The prevailing attitude that enterprise executives express toward the cloud is that while much can be gained from the broad scalability and low-cost operation of public services, the risk to critical applications and data is still too great. The private cloud is seen as a much better solution because it keeps the important stuff tucked safely behind the firewall.https://o1.qnsr.com/log/p.gif?;n=203;c=204663295;s=11915;x=7936;f=201904081034270;u=j;z=TIMESTAMP;a=20410779;e=i
But if that is the case, why has development of private cloud infrastructure moved so slowly? After all, the basic technology has been around for nearly half a decade, and the underlying virtual layer hit the industry shortly after the turn of the millennium. So why haven’t we seen a more robust deployment of private cloud architectures?
According to InfoWorld’s Eric Knorr, we seem to be at a point in which optimism is starting to bump up against reality – that is, in order to fulfill the promise of all things cloud, you have to suffer through the messy conversion process first, and all the disruption it is likely to bring. For one thing, scale-out infrastructure is only as good as underlying hardware will allow, and most legacy systems are not designed for massive scale. As well, a key portion of that infrastructure, networking, has only recently been virtualized through SDN, and the enterprise has barely taken its first tentative steps toward that conversion. Once all is said and done with hardware, the small matter of data migration must still be dealt with.
It’s for this reason many organizations are looking to deploy private clouds on Greenfield deployments, most commonly on converged, commodity platforms. However, another alternative is the hosted private cloud, says ZDnet’s Heather Clancy. New solutions like Dimension Data’s Private Compute as a Service (CaaS) offering are built on Windows Server 2012 R2 and the Hyper-V platform, which taps into the Azure cloud to support both Windows and Linux workloads. In this way, the enterprise gains a ready-made, fully scalable solution for common and mission-critical applications using dedicated, not shared, infrastructure, plus a streamlined migration path for legacy enterprise workloads.
Of course, without a strong private cloud the enterprise will gain only minimal benefit from public services. As Gartner’s Milind Govekar noted recently, it is the hybrid cloud that will ultimately provide the balance between operational efficiency and customized, secure service that the enterprise is looking for. Whether the issue is cost, availability, scalability, security or nearly any other metric that data executives use to measure success, the hybrid cloud meets or exceeds all other solutions. But you can’t get there unless you have a robust private cloud firmly in place.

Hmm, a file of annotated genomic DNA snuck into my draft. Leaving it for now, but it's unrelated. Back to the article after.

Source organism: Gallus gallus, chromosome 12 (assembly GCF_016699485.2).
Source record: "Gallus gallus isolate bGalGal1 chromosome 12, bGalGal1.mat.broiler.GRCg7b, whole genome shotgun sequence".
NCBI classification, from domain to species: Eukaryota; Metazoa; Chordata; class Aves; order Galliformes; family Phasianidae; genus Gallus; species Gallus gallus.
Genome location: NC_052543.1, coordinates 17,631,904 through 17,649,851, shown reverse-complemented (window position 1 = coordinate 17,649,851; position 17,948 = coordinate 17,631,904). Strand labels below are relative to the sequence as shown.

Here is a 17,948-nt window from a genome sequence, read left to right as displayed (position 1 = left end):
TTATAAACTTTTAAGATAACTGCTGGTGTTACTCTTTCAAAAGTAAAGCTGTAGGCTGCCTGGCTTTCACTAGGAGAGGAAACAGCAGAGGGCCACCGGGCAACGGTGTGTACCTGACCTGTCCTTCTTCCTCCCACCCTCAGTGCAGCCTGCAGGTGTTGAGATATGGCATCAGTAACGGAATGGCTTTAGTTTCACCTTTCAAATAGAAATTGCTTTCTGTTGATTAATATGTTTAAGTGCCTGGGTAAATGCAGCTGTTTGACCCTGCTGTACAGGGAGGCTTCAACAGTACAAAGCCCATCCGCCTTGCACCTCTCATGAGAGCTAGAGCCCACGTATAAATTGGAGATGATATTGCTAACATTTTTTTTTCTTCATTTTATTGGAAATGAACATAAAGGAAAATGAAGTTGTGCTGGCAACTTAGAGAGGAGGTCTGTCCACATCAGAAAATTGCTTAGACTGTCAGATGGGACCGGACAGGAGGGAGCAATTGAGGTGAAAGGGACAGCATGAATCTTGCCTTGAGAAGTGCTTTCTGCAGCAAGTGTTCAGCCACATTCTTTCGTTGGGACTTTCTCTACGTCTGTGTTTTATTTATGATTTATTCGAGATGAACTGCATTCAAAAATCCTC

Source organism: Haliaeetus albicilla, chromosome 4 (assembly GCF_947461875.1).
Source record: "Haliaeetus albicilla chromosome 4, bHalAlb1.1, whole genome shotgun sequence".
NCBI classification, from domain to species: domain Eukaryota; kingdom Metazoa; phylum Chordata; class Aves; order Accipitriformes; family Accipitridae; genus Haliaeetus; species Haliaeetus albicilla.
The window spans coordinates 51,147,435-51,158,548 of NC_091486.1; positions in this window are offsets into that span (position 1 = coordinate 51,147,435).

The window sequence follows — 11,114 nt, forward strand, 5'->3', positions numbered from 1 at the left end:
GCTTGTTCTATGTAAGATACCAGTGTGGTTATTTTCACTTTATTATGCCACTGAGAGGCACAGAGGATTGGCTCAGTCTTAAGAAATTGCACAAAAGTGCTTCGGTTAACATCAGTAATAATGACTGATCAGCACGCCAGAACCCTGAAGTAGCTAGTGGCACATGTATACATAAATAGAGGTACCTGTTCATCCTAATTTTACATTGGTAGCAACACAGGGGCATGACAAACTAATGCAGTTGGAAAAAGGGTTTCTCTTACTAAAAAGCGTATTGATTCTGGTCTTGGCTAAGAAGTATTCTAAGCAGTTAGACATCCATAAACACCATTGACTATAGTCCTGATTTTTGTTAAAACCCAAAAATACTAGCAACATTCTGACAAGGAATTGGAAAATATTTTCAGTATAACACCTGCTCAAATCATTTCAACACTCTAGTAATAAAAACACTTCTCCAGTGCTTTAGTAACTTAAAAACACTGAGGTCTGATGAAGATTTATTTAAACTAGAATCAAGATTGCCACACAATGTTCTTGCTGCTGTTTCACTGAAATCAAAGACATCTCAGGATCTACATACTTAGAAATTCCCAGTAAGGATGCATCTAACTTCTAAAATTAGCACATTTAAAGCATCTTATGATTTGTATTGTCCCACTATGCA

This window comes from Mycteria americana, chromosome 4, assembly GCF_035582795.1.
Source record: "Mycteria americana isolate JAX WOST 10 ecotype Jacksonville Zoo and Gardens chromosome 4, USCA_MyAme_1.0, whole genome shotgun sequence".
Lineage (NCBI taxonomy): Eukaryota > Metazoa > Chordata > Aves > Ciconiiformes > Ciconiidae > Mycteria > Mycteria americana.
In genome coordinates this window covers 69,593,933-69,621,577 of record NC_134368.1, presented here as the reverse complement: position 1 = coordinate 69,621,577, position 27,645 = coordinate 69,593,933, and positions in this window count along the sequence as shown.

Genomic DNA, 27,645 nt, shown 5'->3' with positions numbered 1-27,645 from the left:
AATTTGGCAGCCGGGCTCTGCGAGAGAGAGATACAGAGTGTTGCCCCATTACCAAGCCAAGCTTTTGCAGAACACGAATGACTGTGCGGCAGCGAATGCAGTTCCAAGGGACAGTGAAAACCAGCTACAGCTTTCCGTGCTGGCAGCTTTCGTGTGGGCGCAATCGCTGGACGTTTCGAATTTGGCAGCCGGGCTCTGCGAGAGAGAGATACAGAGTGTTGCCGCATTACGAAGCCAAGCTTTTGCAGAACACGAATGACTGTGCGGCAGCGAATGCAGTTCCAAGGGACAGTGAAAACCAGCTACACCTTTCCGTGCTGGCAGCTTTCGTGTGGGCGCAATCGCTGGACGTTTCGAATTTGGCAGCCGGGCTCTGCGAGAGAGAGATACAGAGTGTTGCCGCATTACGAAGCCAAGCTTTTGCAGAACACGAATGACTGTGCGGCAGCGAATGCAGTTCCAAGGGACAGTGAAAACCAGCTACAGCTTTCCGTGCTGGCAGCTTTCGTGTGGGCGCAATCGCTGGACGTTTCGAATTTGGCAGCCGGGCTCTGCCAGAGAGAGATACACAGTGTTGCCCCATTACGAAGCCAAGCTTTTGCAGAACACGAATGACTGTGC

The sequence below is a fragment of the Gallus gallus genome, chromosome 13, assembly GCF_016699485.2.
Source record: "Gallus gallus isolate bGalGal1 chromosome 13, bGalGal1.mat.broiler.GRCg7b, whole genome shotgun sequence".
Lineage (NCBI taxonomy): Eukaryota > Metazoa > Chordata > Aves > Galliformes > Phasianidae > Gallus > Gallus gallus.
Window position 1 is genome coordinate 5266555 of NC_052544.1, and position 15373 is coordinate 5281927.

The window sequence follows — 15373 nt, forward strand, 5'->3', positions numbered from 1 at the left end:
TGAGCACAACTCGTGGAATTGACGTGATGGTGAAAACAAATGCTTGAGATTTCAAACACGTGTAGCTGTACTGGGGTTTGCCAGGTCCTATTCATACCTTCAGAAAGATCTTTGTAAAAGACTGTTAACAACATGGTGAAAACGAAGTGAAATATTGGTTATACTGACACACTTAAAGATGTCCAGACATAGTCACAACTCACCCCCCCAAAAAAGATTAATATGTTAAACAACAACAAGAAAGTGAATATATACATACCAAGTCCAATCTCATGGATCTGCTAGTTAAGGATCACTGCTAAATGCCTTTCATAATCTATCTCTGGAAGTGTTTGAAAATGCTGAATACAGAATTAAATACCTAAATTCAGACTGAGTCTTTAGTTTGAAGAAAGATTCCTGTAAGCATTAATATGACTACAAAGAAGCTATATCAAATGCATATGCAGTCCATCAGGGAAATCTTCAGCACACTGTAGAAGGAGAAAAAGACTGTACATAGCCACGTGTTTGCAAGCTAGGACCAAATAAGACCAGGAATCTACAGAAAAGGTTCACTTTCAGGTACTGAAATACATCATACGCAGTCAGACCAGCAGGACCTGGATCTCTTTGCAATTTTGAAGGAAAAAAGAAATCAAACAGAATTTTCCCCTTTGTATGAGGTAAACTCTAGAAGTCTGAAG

When it comes to calculating ROI in the private cloud, however, don’t look for any easy answers, says Datamation’s James Maguire. Not only are the goals different for every organization, but the variables to determine success or failure are as diverse as the infrastructure and architectures that support legacy environments. At best, you can come up with some ballpark figures using tools like Datamation’s own Private Cloud ROI Calculator, but even then, actual results will depend on numerous factors regarding legacy environment attributes, types of workload and the level of virtualization already in place.
The decision to deploy cloud infrastructure is not so cut and dry as it would seem, then. When presented with all the shiny new opportunities that the cloud represents, the direction seems clear. But along the way, numerous crossroads appear that work to break down that clarity, leaving enterprise executives with the uncomfortable realization that there is not one cloud, but many.
Choosing the right solution, of course, will depend very much on what you hope to do with it, and what kind of data environment offers the greatest potential for the success of your business processes.